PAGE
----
On the positive side, Cattermole’s ferocity is just a sign of his genuine love for the sport and a willingness to fight for his club that many players lack in today’s game.
If the midfielder were to take one lesson from this campaign, it would be that a decrease in temperament wouldn’t go astray.
It's safe to say that the anchorman isn't quite on the same level as the likes of Joey Barton however, as at least his mean streak comes to an end when he steps off of the pitch.
Yoga may still be a recommended route to take.
Campbell: No longer out in the cold
Blighted by injury, one wouldn’t have been slated for forgetting altogether that Fraizer Campbell remains on the Sunderland books to this day.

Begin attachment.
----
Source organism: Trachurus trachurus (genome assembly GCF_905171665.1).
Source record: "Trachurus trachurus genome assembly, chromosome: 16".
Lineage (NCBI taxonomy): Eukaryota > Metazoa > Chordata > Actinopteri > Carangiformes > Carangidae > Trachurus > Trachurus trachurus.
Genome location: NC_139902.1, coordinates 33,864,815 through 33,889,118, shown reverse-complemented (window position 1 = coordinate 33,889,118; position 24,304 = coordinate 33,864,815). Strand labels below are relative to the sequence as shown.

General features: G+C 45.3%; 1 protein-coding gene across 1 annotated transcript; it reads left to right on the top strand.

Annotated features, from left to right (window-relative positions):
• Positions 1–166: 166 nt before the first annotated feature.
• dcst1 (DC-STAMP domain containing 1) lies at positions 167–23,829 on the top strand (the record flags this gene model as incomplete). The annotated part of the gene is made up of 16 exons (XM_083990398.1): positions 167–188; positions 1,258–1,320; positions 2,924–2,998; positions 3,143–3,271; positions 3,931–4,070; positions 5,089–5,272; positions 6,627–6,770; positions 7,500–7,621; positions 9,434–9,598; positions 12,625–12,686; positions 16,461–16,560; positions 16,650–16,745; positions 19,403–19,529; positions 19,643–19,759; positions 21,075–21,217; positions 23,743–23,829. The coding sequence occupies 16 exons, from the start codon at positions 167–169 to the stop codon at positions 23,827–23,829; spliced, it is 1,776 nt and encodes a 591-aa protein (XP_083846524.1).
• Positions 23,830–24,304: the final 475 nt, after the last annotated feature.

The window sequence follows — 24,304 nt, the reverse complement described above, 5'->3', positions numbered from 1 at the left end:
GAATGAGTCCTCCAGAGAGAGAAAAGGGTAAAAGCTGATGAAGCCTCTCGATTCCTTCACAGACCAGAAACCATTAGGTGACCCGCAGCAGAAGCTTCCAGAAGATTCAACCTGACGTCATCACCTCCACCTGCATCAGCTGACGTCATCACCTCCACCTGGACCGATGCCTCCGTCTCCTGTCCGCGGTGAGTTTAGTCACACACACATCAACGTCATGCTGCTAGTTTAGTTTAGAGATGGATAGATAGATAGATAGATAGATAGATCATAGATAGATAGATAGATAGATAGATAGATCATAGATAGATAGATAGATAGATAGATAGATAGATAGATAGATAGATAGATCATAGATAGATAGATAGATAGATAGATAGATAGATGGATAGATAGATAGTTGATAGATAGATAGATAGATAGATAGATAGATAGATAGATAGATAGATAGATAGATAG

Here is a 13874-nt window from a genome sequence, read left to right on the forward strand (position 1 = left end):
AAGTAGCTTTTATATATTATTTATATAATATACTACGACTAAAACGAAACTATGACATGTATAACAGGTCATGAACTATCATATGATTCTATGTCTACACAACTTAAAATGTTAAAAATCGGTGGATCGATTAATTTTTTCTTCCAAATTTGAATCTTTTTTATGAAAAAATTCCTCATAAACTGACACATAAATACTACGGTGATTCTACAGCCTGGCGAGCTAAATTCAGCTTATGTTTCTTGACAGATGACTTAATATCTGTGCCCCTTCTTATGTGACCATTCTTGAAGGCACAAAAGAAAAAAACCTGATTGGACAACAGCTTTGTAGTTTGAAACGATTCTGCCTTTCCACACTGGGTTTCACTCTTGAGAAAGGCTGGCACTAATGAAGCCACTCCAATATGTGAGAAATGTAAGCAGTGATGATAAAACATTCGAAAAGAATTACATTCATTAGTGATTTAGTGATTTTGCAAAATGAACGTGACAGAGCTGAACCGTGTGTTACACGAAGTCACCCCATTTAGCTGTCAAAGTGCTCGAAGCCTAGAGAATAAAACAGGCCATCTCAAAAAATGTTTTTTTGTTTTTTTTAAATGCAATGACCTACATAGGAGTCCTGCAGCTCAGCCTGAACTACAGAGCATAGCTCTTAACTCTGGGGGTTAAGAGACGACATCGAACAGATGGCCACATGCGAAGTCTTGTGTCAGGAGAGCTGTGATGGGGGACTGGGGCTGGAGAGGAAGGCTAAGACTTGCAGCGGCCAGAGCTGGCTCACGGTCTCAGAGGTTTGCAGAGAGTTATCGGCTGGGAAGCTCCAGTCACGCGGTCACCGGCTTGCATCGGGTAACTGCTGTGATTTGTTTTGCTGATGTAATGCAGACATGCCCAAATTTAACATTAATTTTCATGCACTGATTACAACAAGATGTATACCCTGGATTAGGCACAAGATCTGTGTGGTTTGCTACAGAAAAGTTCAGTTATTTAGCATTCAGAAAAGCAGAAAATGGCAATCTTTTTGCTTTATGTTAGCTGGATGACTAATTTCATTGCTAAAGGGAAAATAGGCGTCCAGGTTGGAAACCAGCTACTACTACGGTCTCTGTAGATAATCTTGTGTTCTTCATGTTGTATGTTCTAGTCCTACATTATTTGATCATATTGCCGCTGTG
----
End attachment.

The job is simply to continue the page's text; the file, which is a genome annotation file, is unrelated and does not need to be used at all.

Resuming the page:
However, the pint-sized striker made his return to fitness in the second half of the season and arose to play his role in what was an overall positive campaign for the club.
Campbell moved to Sunderland for an initial fee of just £3.5m in 2009, but in three season at the club, has been limited to just 47 appearances, 36 of which came in the 2009-10 term.
Since then, Campbell has struggled with recurring injuries, the latest of which was an Anterior Cruciate Ligament injury that saw him ruled out of competition for 18 months.
However, the 24 year-old has sprung back onto the Sunderland scene since January of this year, and in ten starts this season has notched three goals and three assists.
Campbell has just one year left on his contract at the Stadium of Light, but could be a distant candidate to earn an extension if he manages to stay fit.